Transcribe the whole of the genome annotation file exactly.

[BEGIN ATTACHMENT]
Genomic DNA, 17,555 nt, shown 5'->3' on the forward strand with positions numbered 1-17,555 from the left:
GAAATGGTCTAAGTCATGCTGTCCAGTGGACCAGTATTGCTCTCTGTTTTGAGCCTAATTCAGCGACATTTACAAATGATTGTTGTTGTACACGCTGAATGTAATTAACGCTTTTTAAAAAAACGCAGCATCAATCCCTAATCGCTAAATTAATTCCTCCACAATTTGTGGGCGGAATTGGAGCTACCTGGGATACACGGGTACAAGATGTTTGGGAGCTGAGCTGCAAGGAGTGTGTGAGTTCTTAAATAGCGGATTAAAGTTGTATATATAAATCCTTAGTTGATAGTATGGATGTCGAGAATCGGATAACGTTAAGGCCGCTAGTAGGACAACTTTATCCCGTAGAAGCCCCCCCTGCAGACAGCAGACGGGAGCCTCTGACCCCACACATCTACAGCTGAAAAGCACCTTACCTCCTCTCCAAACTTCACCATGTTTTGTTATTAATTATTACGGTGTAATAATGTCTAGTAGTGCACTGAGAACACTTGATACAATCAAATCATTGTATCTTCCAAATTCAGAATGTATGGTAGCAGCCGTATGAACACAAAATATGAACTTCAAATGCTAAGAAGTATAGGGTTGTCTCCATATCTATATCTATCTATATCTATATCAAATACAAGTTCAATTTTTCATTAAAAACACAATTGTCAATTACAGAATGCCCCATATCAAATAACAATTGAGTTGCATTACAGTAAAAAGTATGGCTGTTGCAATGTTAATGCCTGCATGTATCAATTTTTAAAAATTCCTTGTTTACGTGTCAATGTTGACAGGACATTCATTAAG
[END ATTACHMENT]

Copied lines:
Genomic DNA, 17,555 nt, shown 5'->3' on the forward strand with positions numbered 1-17,555 from the left:
GAAATGGTCTAAGTCATGCTGTCCAGTGGACCAGTATTGCTCTCTGTTTTGAGCCTAATTCAGCGACATTTACAAATGATTGTTGTTGTACACGCTGAATGTAATTAACGCTTTTTAAAAAAACGCAGCATCAATCCCTAATCGCTAAATTAATTCCTCCACAATTTGTGGGCGGAATTGGAGCTACCTGGGATACACGGGTACAAGATGTTTGGGAGCTGAGCTGCAAGGAGTGTGTGAGTTCTTAAATAGCGGATTAAAGTTGTATATATAAATCCTTAGTTGATAGTATGGATGTCGAGAATCGGATAACGTTAAGGCCGCTAGTAGGACAACTTTATCCCGTAGAAGCCCCCCCTGCAGACAGCAGACGGGAGCCTCTGACCCCACACATCTACAGCTGAAAAGCACCTTACCTCCTCTCCAAACTTCACCATGTTTTGTTATTAATTATTACGGTGTAATAATGTCTAGTAGTGCACTGAGAACACTTGATACAATCAAATCATTGTATCTTCCAAATTCAGAATGTATGGTAGCAGCCGTATGAACACAAAATATGAACTTCAAATGCTAAGAAGTATAGGGTTGTCTCCATATCTATATCTATCTATATCTATATCAAATACAAGTTCAATTTTTCATTAAAAACACAATTGTCAATTACAGAATGCCCCATATCAAATAACAATTGAGTTGCATTACAGTAAAAAGTATGGCTGTTGCAATGTTAATGCCTGCATGTATCAATTTTTAAAAATTCCTTGTTTACGTGTCAATGTTGACAGGACATTCATTAAG